Q: The Federal Drug Administration just denied approval for a new treatment of fibromyalgia. Now what am I going to do? Nothing helps my fibromyalgia!
A: The medication you are referring to, sodium oxybate, was previously approved under the name Xyrem for the treatment of excessive daytime sleepiness, and approval was sought by Jazz Pharmaceuticals under the name JZP-6 for the treatment of fibromyalgia. The FDA declined to approve fibromyalgia as a indication for the medication because of concerns about its safety. Xyrem is the sodium salt of the chemical gamma-hydroxybutyrate, or GHB, which has been misused as a club drug or for date rape. You can understand why the FDA is concerned about stashes of sodium oxybate freely available medicine cabinets around the nation. What if your teenager got ahold of it and gave it out to his friends?
While the reasons for the FDA's concern are obvious, the risks of having a medication such as sodium oxybate in the medicine cabinet are surely no greater than the risk of having vodka in the liquor cabinet; the vast majority of drug-facilitated sexual assaults are in fact facilitated by alcohol. And, like alcohol, sodium oxybate has sedative-hypnotic effects on the body. Both can cause dependence. Don't fall into the trap of self-medicating with alcohol. This can be a very destructive path.
Patients with fibromyalgia have a syndrome of widespread pain, usually in certain muscle groups, and usually worsened with pressure. People who have fibromyalgia frequently have depression, anxiety, and sleep disorders as well. The cause of fibromyalgia is not well understood, but appears to be more likely among people who are under stress, or who have had psychological or physical trauma. So what to do? Here's the thing: you physician is permitted to prescribe medications off-label, meaning that he can prescribe Xyrem for yourfibromyalgia if he thinks that it is in the best interest of your health. The FDA's denial means that the pharmaceutical company cannot market the medication for the treatment of fibromyalgia.But let's say that you agree with the FDA; you do not want to take a medication that works similarly to alcohol, and you do not want the medication sitting around in your cabinet for someone to swipe. What else can you do to combat fibromyalgia?1) Partner with your doctor. Sometimes what patients think is fibromyalgia is actually Lyme disease, vitamin D deficiency, magnesium deficiency, or something else. A good history and physical with lab testing may point you in a different direction. A good doctor will helpyou explore all reasonable treatment possibilities including medications (and will talk you out of those that are not worth the risk).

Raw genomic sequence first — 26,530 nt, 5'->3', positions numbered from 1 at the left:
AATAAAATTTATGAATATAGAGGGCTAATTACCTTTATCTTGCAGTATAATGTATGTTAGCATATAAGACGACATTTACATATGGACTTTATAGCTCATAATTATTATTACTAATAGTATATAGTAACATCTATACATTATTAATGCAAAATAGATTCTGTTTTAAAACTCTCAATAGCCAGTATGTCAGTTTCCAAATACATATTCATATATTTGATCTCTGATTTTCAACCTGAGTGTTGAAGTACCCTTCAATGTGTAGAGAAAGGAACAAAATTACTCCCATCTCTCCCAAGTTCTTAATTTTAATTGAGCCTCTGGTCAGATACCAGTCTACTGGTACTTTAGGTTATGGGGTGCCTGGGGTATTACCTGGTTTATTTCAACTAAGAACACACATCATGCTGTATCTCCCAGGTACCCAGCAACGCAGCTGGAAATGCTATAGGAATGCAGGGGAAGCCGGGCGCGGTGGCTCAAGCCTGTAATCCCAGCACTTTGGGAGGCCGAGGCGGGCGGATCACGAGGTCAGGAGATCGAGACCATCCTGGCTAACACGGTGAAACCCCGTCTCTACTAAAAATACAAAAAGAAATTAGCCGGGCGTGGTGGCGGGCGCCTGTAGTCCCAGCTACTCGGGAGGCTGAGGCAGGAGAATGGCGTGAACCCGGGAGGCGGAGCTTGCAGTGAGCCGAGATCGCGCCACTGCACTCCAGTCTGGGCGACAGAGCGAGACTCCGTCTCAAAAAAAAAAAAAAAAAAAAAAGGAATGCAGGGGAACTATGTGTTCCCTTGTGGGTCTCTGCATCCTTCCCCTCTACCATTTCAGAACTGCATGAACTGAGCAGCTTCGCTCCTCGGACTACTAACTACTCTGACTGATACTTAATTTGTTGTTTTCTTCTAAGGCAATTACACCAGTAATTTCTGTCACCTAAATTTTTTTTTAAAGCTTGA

2) Get more and better quality sleep. Good quality sleep is important for the healing of all body tissues. Plan your sleep for when it is dark out, take a warm shower and drink a glass of warm milk before bed. If you are not diabetic, stir in a teaspoonful of honey into that warm milk. Turn off the phone, the computer and the television at least an hour before you want to sleep. Use dark curtains in your bedroom. If these simple measures do not work for you, ask your doctor about taking a melatonin supplement or a sleep aid such as diphenhydramine. Stronger sleep aids can be habit forming.3) Do moderate exercise. Tai Chi is supposed to help.4) Talk to your doctor about referring you for cognitive-behavioral therapy for fibromyalgia. These type of treatments can be quite effective.5) Increase your intake of fruits and vegetables. The vitamins, minerals, and antioxidants in fruits and vegetables may help with symptoms offibromyalgia.See what others have to say about this story or leave a comment of your own.Dr. Barbara Lock is a practicing emergency physician and a co-founder of MedPie.com.